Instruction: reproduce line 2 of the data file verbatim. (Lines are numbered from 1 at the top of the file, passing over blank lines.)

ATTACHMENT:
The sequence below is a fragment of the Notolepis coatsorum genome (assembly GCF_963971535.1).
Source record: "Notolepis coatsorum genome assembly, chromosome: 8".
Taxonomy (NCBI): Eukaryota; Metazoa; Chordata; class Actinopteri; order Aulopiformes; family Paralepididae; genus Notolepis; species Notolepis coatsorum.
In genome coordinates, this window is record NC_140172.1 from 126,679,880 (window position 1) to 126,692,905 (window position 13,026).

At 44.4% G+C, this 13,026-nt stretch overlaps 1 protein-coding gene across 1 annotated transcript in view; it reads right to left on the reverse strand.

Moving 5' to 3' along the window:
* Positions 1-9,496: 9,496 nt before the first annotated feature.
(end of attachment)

Source record: "Notolepis coatsorum genome assembly, chromosome: 8".